Monday, August 28, 2006


I have always had a vicarious love-affair with snow, even before my fingers had ever brushed it, or crushed it into soft balls, or handled great crystalline blocks of it to fling over the distance. Funny, how snow, present everywhere in every form, pervasive in the very air around us; that unattainable and precious crystalline form of life-giving water; funny how it never comes to us but in the coldest of climes; and then, when the perfect moment comes, all drift down in mighty cascades of white gold that collapse power lines and turn automobiles into silent mounds of icing-laid cake.

Here in Singapore one wonders how the Northerners in their think parkas must feel, freezing in their little log-cabins, crouching around a fire crackling merry warmth. And yet the cold is its own magic, the silence broken only by wind and the little gusts of white swriling around the conifers. I always imagine the breathy whisper of branches and the almost-silent drift of floating flakes. The feeling of dusk at winter and the deepening blue lit, perhaps, by shimmering carpets of the Aurora Borealis at latitudes far removed from here, dancing life's joy, celebrating the misty snowy night. At times I think of a snowtopped mountain amidst a mighty cluster of peaks, snowcapped and covered in pristine perfect snow; every footstep an ecstasy, a perfectly crafted print that marrs the smooth surface of the white, fine snow that crumbles like sand in gloved fingers, cyan cloudless sky and sun above, craggy peak and blinding snow below, or a vast canvas of starry night that enshrouds the sleeping world in soft night's chime.

I have felt snow, handled it. It was a novel and wonderful experience. It is almost what I experienced in my daydreams, albeit real snow is rather colder and icier than I would like. In towns, much of it is dirty. But pristine snow on mountains, brilliant blue sky dividing the world in two, white and blue. Now, that was postcard perfect in my dreams. Too bad I have a predilection for altitude sickness.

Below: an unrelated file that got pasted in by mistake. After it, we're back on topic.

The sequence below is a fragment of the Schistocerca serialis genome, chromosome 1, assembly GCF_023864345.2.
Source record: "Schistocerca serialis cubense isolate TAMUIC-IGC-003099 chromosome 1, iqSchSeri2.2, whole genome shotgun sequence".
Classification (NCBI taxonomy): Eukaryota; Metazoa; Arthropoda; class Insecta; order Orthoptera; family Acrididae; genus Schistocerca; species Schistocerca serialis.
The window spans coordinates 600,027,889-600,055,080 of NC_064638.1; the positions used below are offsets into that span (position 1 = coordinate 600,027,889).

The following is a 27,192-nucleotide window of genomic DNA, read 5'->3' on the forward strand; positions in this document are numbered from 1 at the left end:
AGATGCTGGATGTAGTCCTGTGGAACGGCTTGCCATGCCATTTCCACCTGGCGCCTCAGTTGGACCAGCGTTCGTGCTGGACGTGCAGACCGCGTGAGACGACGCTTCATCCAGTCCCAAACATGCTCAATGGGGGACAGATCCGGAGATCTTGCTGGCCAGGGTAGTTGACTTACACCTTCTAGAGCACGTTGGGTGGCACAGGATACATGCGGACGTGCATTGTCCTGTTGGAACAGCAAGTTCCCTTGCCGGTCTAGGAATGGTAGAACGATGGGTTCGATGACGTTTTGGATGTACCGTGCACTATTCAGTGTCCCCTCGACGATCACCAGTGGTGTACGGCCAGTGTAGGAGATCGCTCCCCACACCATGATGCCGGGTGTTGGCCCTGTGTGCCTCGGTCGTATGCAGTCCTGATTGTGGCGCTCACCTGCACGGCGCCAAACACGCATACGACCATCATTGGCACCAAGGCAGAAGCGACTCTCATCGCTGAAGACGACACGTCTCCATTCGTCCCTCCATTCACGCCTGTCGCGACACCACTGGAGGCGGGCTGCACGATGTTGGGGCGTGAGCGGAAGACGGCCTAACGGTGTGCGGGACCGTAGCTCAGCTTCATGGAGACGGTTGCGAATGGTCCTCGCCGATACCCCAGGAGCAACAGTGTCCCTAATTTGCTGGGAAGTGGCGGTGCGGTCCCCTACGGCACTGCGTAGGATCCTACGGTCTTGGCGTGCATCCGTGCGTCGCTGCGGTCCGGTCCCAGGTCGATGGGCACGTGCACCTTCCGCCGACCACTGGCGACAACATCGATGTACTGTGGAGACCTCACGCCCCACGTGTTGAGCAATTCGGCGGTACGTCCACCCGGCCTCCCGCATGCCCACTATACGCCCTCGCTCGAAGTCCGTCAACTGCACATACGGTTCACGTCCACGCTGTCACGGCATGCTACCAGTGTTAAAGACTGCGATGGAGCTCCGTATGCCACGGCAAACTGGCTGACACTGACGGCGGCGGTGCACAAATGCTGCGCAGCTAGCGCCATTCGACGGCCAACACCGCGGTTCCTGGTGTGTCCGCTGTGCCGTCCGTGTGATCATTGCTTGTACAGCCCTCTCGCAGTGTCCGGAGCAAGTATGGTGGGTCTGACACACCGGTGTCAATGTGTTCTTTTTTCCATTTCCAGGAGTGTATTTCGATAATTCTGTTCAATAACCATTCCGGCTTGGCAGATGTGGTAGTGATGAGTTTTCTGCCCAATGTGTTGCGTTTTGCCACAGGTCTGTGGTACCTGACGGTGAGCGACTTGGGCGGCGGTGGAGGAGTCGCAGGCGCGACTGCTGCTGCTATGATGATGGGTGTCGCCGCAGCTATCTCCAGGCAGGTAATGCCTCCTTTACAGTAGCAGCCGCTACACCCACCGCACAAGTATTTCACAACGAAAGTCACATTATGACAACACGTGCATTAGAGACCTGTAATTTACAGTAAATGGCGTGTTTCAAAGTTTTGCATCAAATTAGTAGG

Those who live among snow must feel the strain of cold, must be tired of gazing at the mountains, perhaps wishing for a warmer clime, among palm fronds and iced cocktails and sandy beaches. I love palm trees and coconut trees; they seem exotic to me, and, like elm and maple, are living art, sculptures that grow, statues that change. But I, too yearn for winter and cold, for snow and blue sky and chilling wind and mountain air.

It is an escapist fantasy perhaps, but nonetheless it speaks to me in my mind, dances with my dreams, beckons to me with the promise of the blue skies, that empyrean ocean of wonder.


Wednesday, August 16, 2006


The passenger liner hurtled on through the faux-blue realm of hyperspace, bound inexorable for the centre of the universe. Within its cavernous interior thousands of immigrants, returning citizens, and transit passengers sat and mingled and ate and slept - or did the equivalent of their species - the normal hubbub of sapient activity so native to the galaxy at large.

Genes did not unite the Galaxy, but shared communion of life did.

This was not the era of war and strife, of conflicts that consumed worlds. The Sith Wars had died out years ago; the Sith in hiding or dead, never having risen again. The galaxy was in the throes of its last golden age under the Republic. Trade lanes lay open under the token protection of the Republic Navy. Ships in the trillions navigated the space lanes, feeding the ever-growing furnace of the Galactic economy. At once there was a demographic shift to the more affluent Core Worlds. Planets of renown and legend, names that whispered down the corridors of galactic history - Corellia, Corulag, Alderaan - now found themselves targets of eager floods of suddenly-affluent galactic migrants inbound from less glamorous locales in the outer reaches of the galaxy.

For what seemed the first time in thousands of years of strife, those planets had the resources to accomodate the swarming crowds.